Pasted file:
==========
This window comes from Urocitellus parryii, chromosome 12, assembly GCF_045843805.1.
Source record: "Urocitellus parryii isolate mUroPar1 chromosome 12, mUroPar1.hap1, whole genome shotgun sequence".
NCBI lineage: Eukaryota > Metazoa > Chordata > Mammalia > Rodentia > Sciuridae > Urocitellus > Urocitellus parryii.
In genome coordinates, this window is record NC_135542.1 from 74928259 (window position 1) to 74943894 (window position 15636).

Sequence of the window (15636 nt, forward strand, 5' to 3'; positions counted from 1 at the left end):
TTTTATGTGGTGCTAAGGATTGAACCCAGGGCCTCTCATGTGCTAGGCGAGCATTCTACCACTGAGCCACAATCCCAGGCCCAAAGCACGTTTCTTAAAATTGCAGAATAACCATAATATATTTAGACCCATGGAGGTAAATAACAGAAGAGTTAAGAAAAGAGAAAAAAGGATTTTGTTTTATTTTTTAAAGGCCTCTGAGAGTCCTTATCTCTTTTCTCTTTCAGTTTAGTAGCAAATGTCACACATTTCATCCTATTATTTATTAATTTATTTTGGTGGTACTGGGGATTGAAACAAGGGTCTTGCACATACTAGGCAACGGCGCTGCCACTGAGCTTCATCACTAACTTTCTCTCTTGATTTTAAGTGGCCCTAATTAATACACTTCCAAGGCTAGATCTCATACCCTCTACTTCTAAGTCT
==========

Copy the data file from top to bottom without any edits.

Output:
This window comes from Urocitellus parryii, chromosome 12, assembly GCF_045843805.1.
Source record: "Urocitellus parryii isolate mUroPar1 chromosome 12, mUroPar1.hap1, whole genome shotgun sequence".
NCBI lineage: Eukaryota > Metazoa > Chordata > Mammalia > Rodentia > Sciuridae > Urocitellus > Urocitellus parryii.
In genome coordinates, this window is record NC_135542.1 from 74928259 (window position 1) to 74943894 (window position 15636).

Sequence of the window (15636 nt, forward strand, 5' to 3'; positions counted from 1 at the left end):
TTTTATGTGGTGCTAAGGATTGAACCCAGGGCCTCTCATGTGCTAGGCGAGCATTCTACCACTGAGCCACAATCCCAGGCCCAAAGCACGTTTCTTAAAATTGCAGAATAACCATAATATATTTAGACCCATGGAGGTAAATAACAGAAGAGTTAAGAAAAGAGAAAAAAGGATTTTGTTTTATTTTTTAAAGGCCTCTGAGAGTCCTTATCTCTTTTCTCTTTCAGTTTAGTAGCAAATGTCACACATTTCATCCTATTATTTATTAATTTATTTTGGTGGTACTGGGGATTGAAACAAGGGTCTTGCACATACTAGGCAACGGCGCTGCCACTGAGCTTCATCACTAACTTTCTCTCTTGATTTTAAGTGGCCCTAATTAATACACTTCCAAGGCTAGATCTCATACCCTCTACTTCTAAGTCT